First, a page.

Dog days of winter
The sport of skijoring lets your pooch take you for a walk
One part cross-country skiing, one part dogsledding, skijoring is a great way to see the Northwest in winter. Wind whips your cheeks, scenery zooms by in a blur, and the speed of your dog’s panting is matched only by your own breathless exhilaration.
Essentials of this burgeoning sport are few. First and foremost, you need cross-country skis, boots, and poles for yourself. A special skijoring dog harness, towrope, and belt connect your pooch to your waist — Rover should be at least 30 pounds to try it out. Your dog learns to pull you and learns verbal commands — “haw” for left turns, “gee” for right turns, and “whoa” to stop. It’s that simple.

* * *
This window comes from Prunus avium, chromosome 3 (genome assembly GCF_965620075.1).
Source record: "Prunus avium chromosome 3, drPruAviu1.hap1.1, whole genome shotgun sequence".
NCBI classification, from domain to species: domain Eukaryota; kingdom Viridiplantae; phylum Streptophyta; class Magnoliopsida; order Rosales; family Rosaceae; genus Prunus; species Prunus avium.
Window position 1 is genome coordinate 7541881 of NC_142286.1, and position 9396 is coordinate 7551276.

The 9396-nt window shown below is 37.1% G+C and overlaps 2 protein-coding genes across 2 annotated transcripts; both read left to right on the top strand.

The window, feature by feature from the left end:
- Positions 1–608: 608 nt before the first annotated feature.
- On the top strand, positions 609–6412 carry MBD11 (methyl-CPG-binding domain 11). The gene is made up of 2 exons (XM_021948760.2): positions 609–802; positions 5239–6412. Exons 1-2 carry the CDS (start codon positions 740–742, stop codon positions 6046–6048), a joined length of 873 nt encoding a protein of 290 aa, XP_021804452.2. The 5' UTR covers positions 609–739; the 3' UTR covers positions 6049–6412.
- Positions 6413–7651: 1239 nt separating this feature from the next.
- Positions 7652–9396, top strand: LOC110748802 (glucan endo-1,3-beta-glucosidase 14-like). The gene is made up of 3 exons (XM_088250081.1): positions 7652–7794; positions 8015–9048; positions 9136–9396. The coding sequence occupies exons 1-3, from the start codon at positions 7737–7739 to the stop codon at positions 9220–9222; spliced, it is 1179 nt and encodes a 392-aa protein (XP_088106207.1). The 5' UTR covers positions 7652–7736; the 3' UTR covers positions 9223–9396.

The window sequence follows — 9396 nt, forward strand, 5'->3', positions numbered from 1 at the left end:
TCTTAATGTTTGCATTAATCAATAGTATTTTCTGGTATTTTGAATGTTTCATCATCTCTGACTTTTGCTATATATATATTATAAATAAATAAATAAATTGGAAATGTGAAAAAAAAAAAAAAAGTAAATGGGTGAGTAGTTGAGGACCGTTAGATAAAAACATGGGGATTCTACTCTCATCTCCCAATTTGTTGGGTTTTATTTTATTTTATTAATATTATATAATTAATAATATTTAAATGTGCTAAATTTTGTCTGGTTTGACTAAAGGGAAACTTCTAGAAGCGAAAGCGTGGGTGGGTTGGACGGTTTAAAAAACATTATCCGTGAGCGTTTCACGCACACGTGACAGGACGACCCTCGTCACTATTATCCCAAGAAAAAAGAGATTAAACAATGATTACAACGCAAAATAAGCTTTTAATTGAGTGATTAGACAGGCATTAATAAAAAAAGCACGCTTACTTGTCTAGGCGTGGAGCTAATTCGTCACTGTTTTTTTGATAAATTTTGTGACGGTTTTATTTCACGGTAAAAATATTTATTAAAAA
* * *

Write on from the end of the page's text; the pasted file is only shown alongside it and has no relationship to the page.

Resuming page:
You can give skijoring a try anywhere that dogs are allowed on cross-country ski trails, but the groomed snowmobile trails in Washington’s Sno-Parks are particularly suitable. Who knew walking the dog could be so fun?
INFO: To learn more about skijoring in the Northwest, contact the Cascade Sled Dog Club (www.cascadesleddogclub.com). It costs about $150 to outfit dog and owner with skijoring equipment (try www.skijornow.com and www.chinookwind.com). Visit www.parks.wa.gov for a list of Washington’s Sno-Parks.